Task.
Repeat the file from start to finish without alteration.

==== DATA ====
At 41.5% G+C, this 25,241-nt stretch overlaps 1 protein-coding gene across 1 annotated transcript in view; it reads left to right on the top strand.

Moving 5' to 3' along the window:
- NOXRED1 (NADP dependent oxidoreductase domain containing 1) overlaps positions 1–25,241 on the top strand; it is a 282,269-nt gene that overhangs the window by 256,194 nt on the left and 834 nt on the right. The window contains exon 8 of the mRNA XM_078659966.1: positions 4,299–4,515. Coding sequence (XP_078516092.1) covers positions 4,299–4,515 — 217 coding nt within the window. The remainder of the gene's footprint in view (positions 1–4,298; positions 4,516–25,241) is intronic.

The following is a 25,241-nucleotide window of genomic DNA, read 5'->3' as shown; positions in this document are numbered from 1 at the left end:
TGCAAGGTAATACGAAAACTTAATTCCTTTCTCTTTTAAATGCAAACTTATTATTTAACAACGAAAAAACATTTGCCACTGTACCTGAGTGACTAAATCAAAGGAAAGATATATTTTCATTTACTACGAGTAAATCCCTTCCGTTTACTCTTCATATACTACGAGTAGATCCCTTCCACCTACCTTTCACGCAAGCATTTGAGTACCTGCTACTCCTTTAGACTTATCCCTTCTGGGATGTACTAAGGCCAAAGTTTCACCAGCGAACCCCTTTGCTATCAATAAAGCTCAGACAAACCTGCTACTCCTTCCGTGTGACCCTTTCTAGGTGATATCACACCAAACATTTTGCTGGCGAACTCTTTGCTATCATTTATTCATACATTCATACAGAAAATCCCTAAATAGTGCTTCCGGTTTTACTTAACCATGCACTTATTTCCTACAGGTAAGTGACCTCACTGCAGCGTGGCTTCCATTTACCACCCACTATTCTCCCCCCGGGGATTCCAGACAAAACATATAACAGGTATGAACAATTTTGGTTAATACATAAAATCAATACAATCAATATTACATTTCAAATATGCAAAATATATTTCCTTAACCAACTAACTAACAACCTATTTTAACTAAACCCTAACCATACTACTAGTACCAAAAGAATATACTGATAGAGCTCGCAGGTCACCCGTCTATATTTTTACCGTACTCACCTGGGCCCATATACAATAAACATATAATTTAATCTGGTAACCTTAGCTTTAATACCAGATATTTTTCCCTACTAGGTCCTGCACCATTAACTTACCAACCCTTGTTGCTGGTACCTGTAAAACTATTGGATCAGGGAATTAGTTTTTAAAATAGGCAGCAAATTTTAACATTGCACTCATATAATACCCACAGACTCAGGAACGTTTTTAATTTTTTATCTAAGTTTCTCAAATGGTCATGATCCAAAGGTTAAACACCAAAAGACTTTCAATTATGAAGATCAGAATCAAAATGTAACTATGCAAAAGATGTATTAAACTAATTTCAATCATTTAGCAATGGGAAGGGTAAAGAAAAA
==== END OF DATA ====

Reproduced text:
At 41.5% G+C, this 25,241-nt stretch overlaps 1 protein-coding gene across 1 annotated transcript in view; it reads left to right on the top strand.

Moving 5' to 3' along the window:
- NOXRED1 (NADP dependent oxidoreductase domain containing 1) overlaps positions 1–25,241 on the top strand; it is a 282,269-nt gene that overhangs the window by 256,194 nt on the left and 834 nt on the right. The window contains exon 8 of the mRNA XM_078659966.1: positions 4,299–4,515. Coding sequence (XP_078516092.1) covers positions 4,299–4,515 — 217 coding nt within the window. The remainder of the gene's footprint in view (positions 1–4,298; positions 4,516–25,241) is intronic.

The following is a 25,241-nucleotide window of genomic DNA, read 5'->3' as shown; positions in this document are numbered from 1 at the left end:
TGCAAGGTAATACGAAAACTTAATTCCTTTCTCTTTTAAATGCAAACTTATTATTTAACAACGAAAAAACATTTGCCACTGTACCTGAGTGACTAAATCAAAGGAAAGATATATTTTCATTTACTACGAGTAAATCCCTTCCGTTTACTCTTCATATACTACGAGTAGATCCCTTCCACCTACCTTTCACGCAAGCATTTGAGTACCTGCTACTCCTTTAGACTTATCCCTTCTGGGATGTACTAAGGCCAAAGTTTCACCAGCGAACCCCTTTGCTATCAATAAAGCTCAGACAAACCTGCTACTCCTTCCGTGTGACCCTTTCTAGGTGATATCACACCAAACATTTTGCTGGCGAACTCTTTGCTATCATTTATTCATACATTCATACAGAAAATCCCTAAATAGTGCTTCCGGTTTTACTTAACCATGCACTTATTTCCTACAGGTAAGTGACCTCACTGCAGCGTGGCTTCCATTTACCACCCACTATTCTCCCCCCGGGGATTCCAGACAAAACATATAACAGGTATGAACAATTTTGGTTAATACATAAAATCAATACAATCAATATTACATTTCAAATATGCAAAATATATTTCCTTAACCAACTAACTAACAACCTATTTTAACTAAACCCTAACCATACTACTAGTACCAAAAGAATATACTGATAGAGCTCGCAGGTCACCCGTCTATATTTTTACCGTACTCACCTGGGCCCATATACAATAAACATATAATTTAATCTGGTAACCTTAGCTTTAATACCAGATATTTTTCCCTACTAGGTCCTGCACCATTAACTTACCAACCCTTGTTGCTGGTACCTGTAAAACTATTGGATCAGGGAATTAGTTTTTAAAATAGGCAGCAAATTTTAACATTGCACTCATATAATACCCACAGACTCAGGAACGTTTTTAATTTTTTATCTAAGTTTCTCAAATGGTCATGATCCAAAGGTTAAACACCAAAAGACTTTCAATTATGAAGATCAGAATCAAAATGTAACTATGCAAAAGATGTATTAAACTAATTTCAATCATTTAGCAATGGGAAGGGTAAAGAAAAA